Last month, the office of state Attorney General Martha Coakley released its 2010 annual report on nonprofits that outsource their fundraising to external companies. The report's findings were similar to those of previous years — only 45 percent of the money raised by professional solicitors went to the nonprofit groups.
These kinds of numbers often raise the ire of people who have responded to dinner-time phone calls with donations. But they also highlight the complications involved in judging the return a nonprofit gets on its fundraising investments.
"All types of fundraising have different types of expenses to them," said David Greenwood, a spokesman for Marlborough-based Special Olympics Massachusetts.
The report lists Special Olympics as using two external firms to raise money in 2010. A campaign by Heritage Co. Inc., which Greenwood said was a phone solicitation effort, raised $1.2 million, with 60 percent going to the nonprofit. Another by DialAmerica Marketing Inc., which Greenwood identified as a magazine subscription drive, raised nearly $600,000 and sent 14 percent of it to the group.
The difference between the two campaigns highlights one difficulty in judging fundraising's ROI: the subscription drive involved the sale of an actual product and all the costs associated with it.
Greenwood said his organization uses a wide variety of fundraising methods. Altogether, he said, it brought in $6.8 million in 2010, which means the money raised through outside firms was only a little more than a quarter of the total.
Different fundraising efforts have different costs and rewards. Ann T. Lisi, president and CEO of the Greater Worcester Community Foundation, which supports small, local nonprofits, said community organizations generally avoid working with outside fundraisers, choosing instead to pay a staff member to handle the task.
But Lisi said that doesn't mean raising money is necessarily cheap. Getting a large donation from a wealthy individual, for example, looks like a zero-cost proposition, but it's generally the result of a long effort to demonstrate the organization's impact and build relationships with potential donors.
"Generating support and revenue from community members is a long-term, arduous process," Lisi said.
But when it comes to telephone and mail solicitations, Lisi said small nonprofits can find less expensive methods than using external organizations. Typically, they gather a list of potential donors, then have a staff member send a simple letter or have volunteers spend an evening at the office making calls.
The nonprofits Coakley's report lists as using external fundraisers are generally not community organizations like the ones Lisi works with. Instead, they're mainly large, national groups or extremely small organizations like local police unions with no full-time staff.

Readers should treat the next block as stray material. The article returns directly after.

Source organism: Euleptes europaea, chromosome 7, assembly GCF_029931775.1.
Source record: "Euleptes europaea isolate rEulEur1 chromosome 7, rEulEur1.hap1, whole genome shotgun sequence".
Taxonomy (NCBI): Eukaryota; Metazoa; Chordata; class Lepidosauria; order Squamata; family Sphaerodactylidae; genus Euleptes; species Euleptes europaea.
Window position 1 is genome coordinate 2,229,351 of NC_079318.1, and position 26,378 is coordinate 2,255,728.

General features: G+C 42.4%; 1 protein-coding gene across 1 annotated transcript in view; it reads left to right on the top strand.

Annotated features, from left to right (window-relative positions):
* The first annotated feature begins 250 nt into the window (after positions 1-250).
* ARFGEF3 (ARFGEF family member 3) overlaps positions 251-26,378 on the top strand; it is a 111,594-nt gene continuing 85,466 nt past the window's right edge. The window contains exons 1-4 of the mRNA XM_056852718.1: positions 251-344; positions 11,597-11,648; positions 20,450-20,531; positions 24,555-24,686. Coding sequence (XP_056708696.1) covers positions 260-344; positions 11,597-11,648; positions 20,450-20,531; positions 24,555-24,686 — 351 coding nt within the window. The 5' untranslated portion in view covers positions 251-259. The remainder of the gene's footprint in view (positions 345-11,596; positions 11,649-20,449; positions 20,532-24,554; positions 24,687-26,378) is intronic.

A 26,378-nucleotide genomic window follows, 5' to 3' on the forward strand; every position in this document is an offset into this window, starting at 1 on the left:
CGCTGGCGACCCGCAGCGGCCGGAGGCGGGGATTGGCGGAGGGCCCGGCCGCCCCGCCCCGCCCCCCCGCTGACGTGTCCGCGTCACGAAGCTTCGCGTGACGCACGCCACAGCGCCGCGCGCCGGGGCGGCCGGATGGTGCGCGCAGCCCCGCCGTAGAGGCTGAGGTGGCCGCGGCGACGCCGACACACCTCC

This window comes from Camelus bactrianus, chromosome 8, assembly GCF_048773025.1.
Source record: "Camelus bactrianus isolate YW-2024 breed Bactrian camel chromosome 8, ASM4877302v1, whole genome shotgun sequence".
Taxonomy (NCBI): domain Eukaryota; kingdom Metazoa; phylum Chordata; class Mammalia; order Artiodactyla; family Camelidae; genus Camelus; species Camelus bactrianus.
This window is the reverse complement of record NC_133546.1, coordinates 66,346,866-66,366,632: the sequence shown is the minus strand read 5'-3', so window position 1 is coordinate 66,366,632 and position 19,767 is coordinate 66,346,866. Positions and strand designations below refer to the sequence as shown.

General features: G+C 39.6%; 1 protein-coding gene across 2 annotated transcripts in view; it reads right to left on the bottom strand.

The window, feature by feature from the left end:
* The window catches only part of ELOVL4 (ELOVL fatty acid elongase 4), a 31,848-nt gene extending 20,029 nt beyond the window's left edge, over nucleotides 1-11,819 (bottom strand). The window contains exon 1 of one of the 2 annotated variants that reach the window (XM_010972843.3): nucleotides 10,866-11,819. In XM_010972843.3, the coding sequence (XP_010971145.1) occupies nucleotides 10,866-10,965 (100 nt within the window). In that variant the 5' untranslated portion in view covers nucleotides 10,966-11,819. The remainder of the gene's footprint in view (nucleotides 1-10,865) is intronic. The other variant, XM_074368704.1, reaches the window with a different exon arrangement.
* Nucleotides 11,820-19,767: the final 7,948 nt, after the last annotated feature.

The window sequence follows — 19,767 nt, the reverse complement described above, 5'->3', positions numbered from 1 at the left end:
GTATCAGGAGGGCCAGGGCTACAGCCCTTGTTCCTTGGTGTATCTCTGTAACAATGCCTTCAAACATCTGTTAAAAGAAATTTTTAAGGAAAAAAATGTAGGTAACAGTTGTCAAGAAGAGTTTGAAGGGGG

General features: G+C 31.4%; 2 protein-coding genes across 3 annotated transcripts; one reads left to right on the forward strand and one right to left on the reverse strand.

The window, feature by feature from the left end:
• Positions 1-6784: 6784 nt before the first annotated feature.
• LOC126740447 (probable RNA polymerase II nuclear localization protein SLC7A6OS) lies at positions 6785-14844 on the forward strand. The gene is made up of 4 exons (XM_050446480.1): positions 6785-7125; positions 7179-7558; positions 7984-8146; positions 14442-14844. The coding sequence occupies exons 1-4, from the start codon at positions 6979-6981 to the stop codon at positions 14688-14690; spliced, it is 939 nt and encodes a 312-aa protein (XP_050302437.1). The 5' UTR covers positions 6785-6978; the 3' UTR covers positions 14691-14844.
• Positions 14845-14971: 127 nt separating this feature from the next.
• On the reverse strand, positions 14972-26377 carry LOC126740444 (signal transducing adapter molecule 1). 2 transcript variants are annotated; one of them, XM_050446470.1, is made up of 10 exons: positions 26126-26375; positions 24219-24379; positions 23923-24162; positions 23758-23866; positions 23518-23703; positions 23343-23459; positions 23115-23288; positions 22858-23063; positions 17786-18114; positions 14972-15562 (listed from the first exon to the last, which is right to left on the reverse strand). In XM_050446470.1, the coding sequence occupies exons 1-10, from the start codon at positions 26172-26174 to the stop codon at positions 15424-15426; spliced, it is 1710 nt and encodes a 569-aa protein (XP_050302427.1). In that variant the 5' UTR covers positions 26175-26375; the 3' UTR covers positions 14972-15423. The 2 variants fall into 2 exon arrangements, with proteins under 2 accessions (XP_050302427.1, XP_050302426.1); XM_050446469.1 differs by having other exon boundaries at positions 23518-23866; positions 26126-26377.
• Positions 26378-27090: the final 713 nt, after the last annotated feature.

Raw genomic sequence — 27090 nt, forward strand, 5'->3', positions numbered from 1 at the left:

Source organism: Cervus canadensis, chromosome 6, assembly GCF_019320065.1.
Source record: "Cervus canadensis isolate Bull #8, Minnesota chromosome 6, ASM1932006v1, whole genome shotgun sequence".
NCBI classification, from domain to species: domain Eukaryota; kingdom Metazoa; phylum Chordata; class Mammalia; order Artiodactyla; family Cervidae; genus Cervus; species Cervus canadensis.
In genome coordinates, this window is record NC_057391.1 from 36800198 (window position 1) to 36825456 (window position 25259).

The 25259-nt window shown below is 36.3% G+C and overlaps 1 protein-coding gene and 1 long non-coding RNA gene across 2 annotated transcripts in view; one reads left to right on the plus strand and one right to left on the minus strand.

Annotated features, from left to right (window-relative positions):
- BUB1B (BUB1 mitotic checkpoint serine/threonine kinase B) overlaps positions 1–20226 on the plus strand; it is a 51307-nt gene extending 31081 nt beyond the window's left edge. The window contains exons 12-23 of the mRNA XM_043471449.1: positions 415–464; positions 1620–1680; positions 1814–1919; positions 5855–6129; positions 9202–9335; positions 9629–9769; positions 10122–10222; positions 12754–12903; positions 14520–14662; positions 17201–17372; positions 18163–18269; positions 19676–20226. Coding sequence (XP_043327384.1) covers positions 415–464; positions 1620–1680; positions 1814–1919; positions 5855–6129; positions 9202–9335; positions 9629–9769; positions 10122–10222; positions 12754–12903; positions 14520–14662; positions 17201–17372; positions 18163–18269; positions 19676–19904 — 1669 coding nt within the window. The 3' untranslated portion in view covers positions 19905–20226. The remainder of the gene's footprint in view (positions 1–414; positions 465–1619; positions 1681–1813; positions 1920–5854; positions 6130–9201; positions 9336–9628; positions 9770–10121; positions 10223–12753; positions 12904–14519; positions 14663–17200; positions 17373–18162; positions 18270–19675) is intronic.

Special Olympics of Massachusetts isn't as large as the big names like the American Lung Association or Habitat for Humanity International, which dominate the report, but Greenwood said that, with a $7 million budget, it's too big to use the in-house methods that might work for a local food pantry.
Greenwood said the phone solicitation operation Special Olympics outsources involves calling 180,000 people, too many for a manageable group of volunteers to handle. And he said phone banking is important for fundraising , spreading the group's message and seeking new volunteers.
Meanwhile, Ron Knoll, president of the Lancaster Police union, Local 203 of the Massachusetts Coalition of Police, said his nine-member department doesn't have the time or resources to raise money by itself. He said it's also generally considered bad form for police officers to ask for donations themselves. Local 203 works with All-Pro Productions of Marlborough. According to the report, in 2010 the fundraising firm raised $39,000 in the union's fundraisers, 33 percent of which actually went to the union.
Knoll said that's not a bad percentage considering everything All-Pro does. It organizes an event like a comedy show, calls local residents who might want to buy tickets or just donate to the union, and assembles a "safety book" for the community featuring ads from local businesses. "They do all the work," Knoll said. "Basically they just use our name."
Knoll said the union uses the proceeds to support local causes like Little League and a school robotics team.
Many police and firefighters' unions use external solicitors, but some have decided not to. John Perodeau, president of Sudbury's police union, chose not to set up a fundraiser like one that ran in 2010 through another organization. That campaign raised $20,347, with 35 percent going to the union. Perodeau said he finds the small part of the money that went to the union off-putting.
Lisi said it's not uncommon for nonprofits to run their own events that return only a small percentage to the group's coffers after expenses, but they're typically less controversial than campaigns by outside fundraisers. She said attendees get a receipt telling them which part of the ticket price counts as a charitable donation, so there's no cynicism about the events.
But Lisi said some organizations have decided that events aren't worth the effort. Sometimes, she said, they'll even send potential donors a letter saying something like "we're asking you to stay home on September 15 and send us a check."